Solving New Zealand's Complementary & Alternative Medicine (CAM) Product Crisis: A Risk-Based Proposal)

AuthorPeter J Harris & Ian C Shaw
PositionLLM (Hons), LLB, BSc (Chemistry); Legal and Research Counsel, Office of the Chief Coroner, Auckland/BSc (Hons), PhD, FRSC, CChem, FRCPath: Professor of Toxicology, University of Canterbury, Christchurch
P J H*  I  C S
Complementary and alternative medicine (CAM) products have existed in
a regulatory vacuum for most of the past 30 years. With the national industry
now worth more than $1.4 billion/year, and in widespread breach of the few
regulations that apply to their products, it is no wonder that every attempt at
new legislation over the past 15 years has ultimately failed. In the face of risks
to public health from unsafe CA M products, false and misleading marketing of
these products, and outdated and inappropriate legislation, new measures are
desperately required . is article considers the history of CAM product reg ulation
in New Zealand, through the mechanisms of the Food Acts 1981 and 2014,
the Medicine Act 1981, and the Dietary Supplement Regulations 1985. It takes
examples of risk-based regulation in the new Food Act 2014 and the Medicines
Act 1981, and studies the nature of this regulatory device and the possibility of its
application to CAM products. is leads on to a consideration of the attempts at
updating the legislation around C AM products, and the problems encountered
along the way. Finally, the article outlines a new proposal for the regulation of
CAM products in New Zeal and – the risk-based Complementary and Altern ative
Medicinal Products Bill.
I. I
ere exists a pervasive Antipodean (if not more widespread), laissez-faire
attitude towards complementary and alternative medicine (CA M) products,
that they are regulated somehow; because that is just the way thing s are:
foods are regulated, medicines are regulated, so CA M products must be
regulated too. However, the truth about the regulation of CAM products
in New Zealand is more limited than the public expect. e New Zea land
regulations, the Dietar y Supplement Regulations (DSRs) 1985 came into
* LLM (Hons), LLB, BSc (Chem istry); Lega l and Resea rch Counsel, O ce of the Chief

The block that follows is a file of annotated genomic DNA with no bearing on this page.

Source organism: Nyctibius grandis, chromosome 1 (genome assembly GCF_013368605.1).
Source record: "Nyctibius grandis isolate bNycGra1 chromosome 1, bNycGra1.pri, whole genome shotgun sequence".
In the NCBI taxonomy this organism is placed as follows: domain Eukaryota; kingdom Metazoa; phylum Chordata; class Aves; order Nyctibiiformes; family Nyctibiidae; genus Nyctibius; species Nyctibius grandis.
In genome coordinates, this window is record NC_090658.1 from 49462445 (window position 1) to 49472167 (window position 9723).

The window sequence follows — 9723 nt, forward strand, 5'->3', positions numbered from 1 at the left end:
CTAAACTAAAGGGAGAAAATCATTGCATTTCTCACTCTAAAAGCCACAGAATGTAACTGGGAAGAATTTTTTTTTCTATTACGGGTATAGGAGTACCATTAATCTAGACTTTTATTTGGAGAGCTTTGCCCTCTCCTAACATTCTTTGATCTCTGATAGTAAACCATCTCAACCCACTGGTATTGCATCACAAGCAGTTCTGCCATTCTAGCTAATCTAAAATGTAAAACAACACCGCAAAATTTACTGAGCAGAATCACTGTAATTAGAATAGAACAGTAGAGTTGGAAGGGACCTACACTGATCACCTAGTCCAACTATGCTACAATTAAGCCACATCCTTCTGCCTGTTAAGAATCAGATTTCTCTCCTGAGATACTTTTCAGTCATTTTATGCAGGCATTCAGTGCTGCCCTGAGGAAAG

Coroner, Auckland.
harris.pete rjohn@gmai With sincere th anks to my super visors, As sociate Professor
Debra Wilson and Profe ssor Ian Shaw for thei r unyielding a ssistance, p erseverance , and
support in the conduct of t his research.
BSc (Hons), PhD, FRSC, CChem, F RCPath: Professor of Toxicology, University of
Canterbury, Christchurch.
36 Canterbury Law Re view [Vol 24, 2018]
force in 1987 under the Food Act 1981.1e Regulations predate even the
term “complementary and alternative medicine”, and given their age and
limited scope, the Regulations are all but redundant. Consequently, CAM
products proli ferate relatively unche cked throughout the Ne w Zealand
market, generating huge prots in a $1.4 billion/year industry,2 and frequently
making il legal t herapeutic claims about ever ything from relieving headaches,
to treating cancer.3
A. Complementary and alternative medicine products
“A clear, objective and neutral … denition of [complementary and
alternative medicine] is the rst requirement for any reasoned debate and
di s c ou r se …”, 4 however, it remains one of the major problems of this area
due to disagreement on the appropriateness of the term “complementary and
alternative medicine”, let alone dening what the term incorporates.
It is important to note that this article is concerned with the regulation of
CAM products, not CAM modalities or practices. Nearly every organisation,
government, or regulatory body has a discrete denition of CAM products,
but they commonly separate CAM products into the two branches;
non-mainstream products used together with conventional medicine
(complementary medicine products), and those same products used in the
place of conventional medicine (alternative medicine products).5 is article
takes a broader and more exible approach.
e World Health Organization’s denition demonstrates the breadth
that comes with most denitions of ‘CAM’:6
e terms “complementary medicine” or “alternative
medicine” refer to a broad set of health care practices
that are not part of that countr y’s own tradition or
conventional medicine and are not fully integrated
into the dominant health-care system. ey are used
interchangeably with traditional medicine in some
countr ies.
1 Dieta ry Supplement Regulations 1985, s 1; Food Act 1981, s 42.
2 Natural Product s New Zeala nd “Report: Natura l Products Industr y a Signica nt Contributor
to NZ’s Economy” (press relea se, 19 February 2015) at 1.
3 Ministry of He alth Regulato ry Impact Statement : e Development of a Natu ral Health Products
Bill (June 2011) at 5–6.
4 Terry SH Kaan “Traditiona l, complementary, and a lternative medici ne” in Yann Joly and
Bartha Ma ria Knoppers (eds) Rou tledge Handbook of Me dical Law and Ethic s (Routledge,
Oxford, 2015) 419 at 419.
5 National Center f or Complementary a nd Integrative Hea lth “Complementary, Alte rnative,
or Integrative Hea lth: What’s In a Name?” (June 2016) .
6 World Healt h Organization WHO Traditional Medicine Strategy: 2014–2023 (WHO, online
ed, Geneva, 2013).

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